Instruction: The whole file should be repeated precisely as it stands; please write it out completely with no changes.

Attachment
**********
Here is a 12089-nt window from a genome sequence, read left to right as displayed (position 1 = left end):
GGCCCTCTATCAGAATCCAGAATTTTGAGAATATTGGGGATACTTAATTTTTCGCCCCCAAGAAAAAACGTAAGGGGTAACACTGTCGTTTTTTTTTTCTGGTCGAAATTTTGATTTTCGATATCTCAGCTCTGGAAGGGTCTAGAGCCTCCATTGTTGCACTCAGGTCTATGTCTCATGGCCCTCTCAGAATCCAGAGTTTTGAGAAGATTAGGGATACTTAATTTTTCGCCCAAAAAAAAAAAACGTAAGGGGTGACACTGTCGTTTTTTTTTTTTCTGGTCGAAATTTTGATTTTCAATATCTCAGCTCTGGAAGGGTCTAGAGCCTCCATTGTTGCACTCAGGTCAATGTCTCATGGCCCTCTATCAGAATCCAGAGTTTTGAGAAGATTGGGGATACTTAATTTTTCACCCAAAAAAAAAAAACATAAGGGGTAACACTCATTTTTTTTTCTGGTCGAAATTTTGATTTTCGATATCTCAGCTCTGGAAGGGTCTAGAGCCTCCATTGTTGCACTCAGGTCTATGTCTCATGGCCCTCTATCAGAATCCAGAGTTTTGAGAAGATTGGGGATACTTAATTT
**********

Here is a 12089-nt window from a genome sequence, read left to right as displayed (position 1 = left end):
GGCCCTCTATCAGAATCCAGAATTTTGAGAATATTGGGGATACTTAATTTTTCGCCCCCAAGAAAAAACGTAAGGGGTAACACTGTCGTTTTTTTTTTCTGGTCGAAATTTTGATTTTCGATATCTCAGCTCTGGAAGGGTCTAGAGCCTCCATTGTTGCACTCAGGTCTATGTCTCATGGCCCTCTCAGAATCCAGAGTTTTGAGAAGATTAGGGATACTTAATTTTTCGCCCAAAAAAAAAAAACGTAAGGGGTGACACTGTCGTTTTTTTTTTTTCTGGTCGAAATTTTGATTTTCAATATCTCAGCTCTGGAAGGGTCTAGAGCCTCCATTGTTGCACTCAGGTCAATGTCTCATGGCCCTCTATCAGAATCCAGAGTTTTGAGAAGATTGGGGATACTTAATTTTTCACCCAAAAAAAAAAAACATAAGGGGTAACACTCATTTTTTTTTCTGGTCGAAATTTTGATTTTCGATATCTCAGCTCTGGAAGGGTCTAGAGCCTCCATTGTTGCACTCAGGTCTATGTCTCATGGCCCTCTATCAGAATCCAGAGTTTTGAGAAGATTGGGGATACTTAATTT